As lacrosse makes inroads into Arizona, ASU women launch their inaugural season
Courtney Martinez Connor has spent two full years building the Sun Devil women’s lacrosse team from scratch and she is ready for the start of the new team’s inaugural season on Feb. 9.
“It’s exciting for the university, the athletic department and the state to be the first Division 1 lacrosse program in the state of Arizona,” said Martinez Connor, who arrived as head coach at Arizona State University in early 2016 to create the program from the ground up.
“It’s finding space in the locker room. It’s ‘What are you going to wear?’ You need equipment, a staff, academic coaches, a trainer — everything the other teams already have in place,” she said.
“And then you have to find the players and convince them to come here and then train them to all be on the same page.
“What’s cool is you get to do it your way. But that short timeline is the toughest part.”
Lacrosse was announced as a new varsity women’s sport in 2015 as part of a $32 million donation to Sun Devils Athletics that elevated the men’s ice hockey team from a club sport to NCAA Division 1 level, as well as adding women’s triathlon.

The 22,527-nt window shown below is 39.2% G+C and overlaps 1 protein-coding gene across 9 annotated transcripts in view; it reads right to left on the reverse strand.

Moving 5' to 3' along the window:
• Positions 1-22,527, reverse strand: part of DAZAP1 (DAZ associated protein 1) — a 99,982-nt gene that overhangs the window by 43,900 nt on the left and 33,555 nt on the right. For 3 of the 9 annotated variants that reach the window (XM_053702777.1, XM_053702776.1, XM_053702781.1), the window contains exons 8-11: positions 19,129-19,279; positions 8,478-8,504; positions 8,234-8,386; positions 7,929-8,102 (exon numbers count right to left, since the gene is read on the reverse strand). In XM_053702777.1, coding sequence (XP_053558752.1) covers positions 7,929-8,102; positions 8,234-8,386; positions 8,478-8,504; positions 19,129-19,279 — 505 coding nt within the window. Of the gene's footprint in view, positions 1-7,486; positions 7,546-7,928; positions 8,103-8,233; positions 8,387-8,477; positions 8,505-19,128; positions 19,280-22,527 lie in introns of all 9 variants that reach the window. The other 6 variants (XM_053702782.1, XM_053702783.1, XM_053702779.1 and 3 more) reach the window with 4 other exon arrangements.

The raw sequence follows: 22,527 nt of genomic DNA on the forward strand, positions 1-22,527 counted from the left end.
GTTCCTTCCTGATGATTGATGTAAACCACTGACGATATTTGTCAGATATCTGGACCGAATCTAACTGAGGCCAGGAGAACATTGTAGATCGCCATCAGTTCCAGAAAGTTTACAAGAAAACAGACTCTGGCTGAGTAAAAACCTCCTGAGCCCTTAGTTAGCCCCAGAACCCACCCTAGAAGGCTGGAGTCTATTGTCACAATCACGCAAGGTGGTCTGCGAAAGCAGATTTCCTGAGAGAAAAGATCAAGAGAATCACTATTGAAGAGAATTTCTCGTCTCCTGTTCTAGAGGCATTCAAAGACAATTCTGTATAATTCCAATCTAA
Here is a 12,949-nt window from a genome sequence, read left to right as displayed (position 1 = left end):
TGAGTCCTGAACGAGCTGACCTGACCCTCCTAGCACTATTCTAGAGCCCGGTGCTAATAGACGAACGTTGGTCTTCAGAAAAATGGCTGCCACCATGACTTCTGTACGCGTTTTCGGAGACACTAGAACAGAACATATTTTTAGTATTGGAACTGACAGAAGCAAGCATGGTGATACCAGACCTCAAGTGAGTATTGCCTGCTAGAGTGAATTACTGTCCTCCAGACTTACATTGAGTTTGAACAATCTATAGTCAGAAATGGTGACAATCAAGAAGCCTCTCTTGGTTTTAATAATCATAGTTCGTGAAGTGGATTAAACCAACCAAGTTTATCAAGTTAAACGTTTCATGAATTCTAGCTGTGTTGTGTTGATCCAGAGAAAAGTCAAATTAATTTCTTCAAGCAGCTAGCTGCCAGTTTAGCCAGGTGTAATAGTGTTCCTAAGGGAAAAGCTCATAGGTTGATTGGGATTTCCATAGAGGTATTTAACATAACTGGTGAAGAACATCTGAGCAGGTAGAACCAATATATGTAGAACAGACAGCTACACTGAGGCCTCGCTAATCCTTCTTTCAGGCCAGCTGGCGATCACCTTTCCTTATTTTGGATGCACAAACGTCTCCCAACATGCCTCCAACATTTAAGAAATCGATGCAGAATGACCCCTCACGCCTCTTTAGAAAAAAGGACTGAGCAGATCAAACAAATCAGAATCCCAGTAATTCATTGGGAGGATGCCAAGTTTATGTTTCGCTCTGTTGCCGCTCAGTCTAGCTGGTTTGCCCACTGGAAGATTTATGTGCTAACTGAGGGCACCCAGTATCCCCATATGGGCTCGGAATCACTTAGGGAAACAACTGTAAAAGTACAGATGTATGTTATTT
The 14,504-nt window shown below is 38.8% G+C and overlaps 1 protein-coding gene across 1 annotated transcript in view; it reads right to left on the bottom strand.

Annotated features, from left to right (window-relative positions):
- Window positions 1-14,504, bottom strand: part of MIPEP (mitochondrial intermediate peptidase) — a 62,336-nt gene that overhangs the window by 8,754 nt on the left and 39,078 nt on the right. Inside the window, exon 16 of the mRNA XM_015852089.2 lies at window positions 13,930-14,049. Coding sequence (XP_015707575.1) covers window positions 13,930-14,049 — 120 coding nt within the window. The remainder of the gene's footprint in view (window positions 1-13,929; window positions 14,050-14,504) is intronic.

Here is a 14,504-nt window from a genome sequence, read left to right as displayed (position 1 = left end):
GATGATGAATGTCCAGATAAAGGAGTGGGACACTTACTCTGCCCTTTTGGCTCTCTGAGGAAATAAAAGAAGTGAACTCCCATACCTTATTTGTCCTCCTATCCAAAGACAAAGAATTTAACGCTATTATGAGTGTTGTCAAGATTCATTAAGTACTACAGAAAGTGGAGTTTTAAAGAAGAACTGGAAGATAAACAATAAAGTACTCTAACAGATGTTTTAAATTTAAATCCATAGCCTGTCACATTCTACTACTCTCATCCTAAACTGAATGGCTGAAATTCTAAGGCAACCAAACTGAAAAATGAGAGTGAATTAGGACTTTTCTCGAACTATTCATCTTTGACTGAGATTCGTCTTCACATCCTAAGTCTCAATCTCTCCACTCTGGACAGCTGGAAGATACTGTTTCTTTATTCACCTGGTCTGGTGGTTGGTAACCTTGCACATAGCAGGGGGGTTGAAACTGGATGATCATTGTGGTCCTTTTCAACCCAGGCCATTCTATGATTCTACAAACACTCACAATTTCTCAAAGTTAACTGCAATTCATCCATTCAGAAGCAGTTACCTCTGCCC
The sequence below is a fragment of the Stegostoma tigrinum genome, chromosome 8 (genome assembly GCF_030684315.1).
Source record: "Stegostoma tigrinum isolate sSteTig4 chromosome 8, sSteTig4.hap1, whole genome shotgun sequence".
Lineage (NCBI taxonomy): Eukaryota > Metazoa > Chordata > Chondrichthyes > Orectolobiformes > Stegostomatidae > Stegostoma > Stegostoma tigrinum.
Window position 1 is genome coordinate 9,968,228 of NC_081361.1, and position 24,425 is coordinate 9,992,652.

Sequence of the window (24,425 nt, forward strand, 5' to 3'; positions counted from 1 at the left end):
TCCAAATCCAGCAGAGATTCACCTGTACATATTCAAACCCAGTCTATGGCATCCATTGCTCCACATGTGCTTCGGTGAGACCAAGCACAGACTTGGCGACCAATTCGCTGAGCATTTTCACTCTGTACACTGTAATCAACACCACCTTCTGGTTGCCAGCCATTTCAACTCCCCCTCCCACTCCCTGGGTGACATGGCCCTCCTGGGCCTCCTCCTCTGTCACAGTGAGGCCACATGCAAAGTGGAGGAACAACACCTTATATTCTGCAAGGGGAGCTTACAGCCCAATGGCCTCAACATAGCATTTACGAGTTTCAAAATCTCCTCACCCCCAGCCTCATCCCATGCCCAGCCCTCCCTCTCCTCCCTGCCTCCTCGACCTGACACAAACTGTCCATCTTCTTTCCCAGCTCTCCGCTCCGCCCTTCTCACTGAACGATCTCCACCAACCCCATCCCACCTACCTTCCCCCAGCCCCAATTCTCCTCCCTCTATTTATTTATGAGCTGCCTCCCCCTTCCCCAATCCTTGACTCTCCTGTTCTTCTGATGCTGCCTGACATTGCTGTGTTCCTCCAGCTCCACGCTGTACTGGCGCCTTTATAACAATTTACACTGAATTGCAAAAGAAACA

The eastern part of the United States is a hotbed for lacrosse, while no western team has ever won the NCAA Division 1 women’s lacrosse title — or even made it to the finals. Three universities have dominated the last 10 championships: Maryland, North Carolina and Northwestern.
But the sport is making inroads in Arizona. The Arizona Interscholastic Association, the governing body for high school sports, does not sanction lacrosse, but a few dozen high schools in the Valley have club teams that play in independent leagues, drawing hundreds of teenagers.
Martinez Connor will bring a big dose of that lacrosse legacy to ASU. She played at the University of Maryland, where her team won five NCAA championships (1997-2001) and four Atlantic Coast Conference championships (1997, 1999-2001) in her time there. She then coached at the University of Maryland, Baltimore County and Mount St. Mary’s University before becoming a commentator for ESPN and the Big Ten Network.
When she was broadcasting, Martinez Connor would get offers to return to coaching, but no school was the right fit. When ASU announced it was adding the sport, she decided to visit and talk with Ray Anderson, vice president of university athletics.
“Ray told me, ‘There will never be another opportunity like this.’ And I knew it was true,” she said. “Never in a million years did I think Arizona State would be the place. It’s a desert. But I loved the people I met and I knew this is a place where I could build a national championship-caliber team.”
Once she committed, Martinez Connor said it wasn’t hard to draw talented players to sunny Tempe.
“The rest of the country is playing in snow right now,” she said, adding that Barrett, The Honors College was a major draw for several of the players.
The team members come from Texas, California, Georgia, New York, Colorado, Maryland, Washington, Missouri, Virginia, Florida, Pennsylvania, North Carolina, Minnesota and Canada.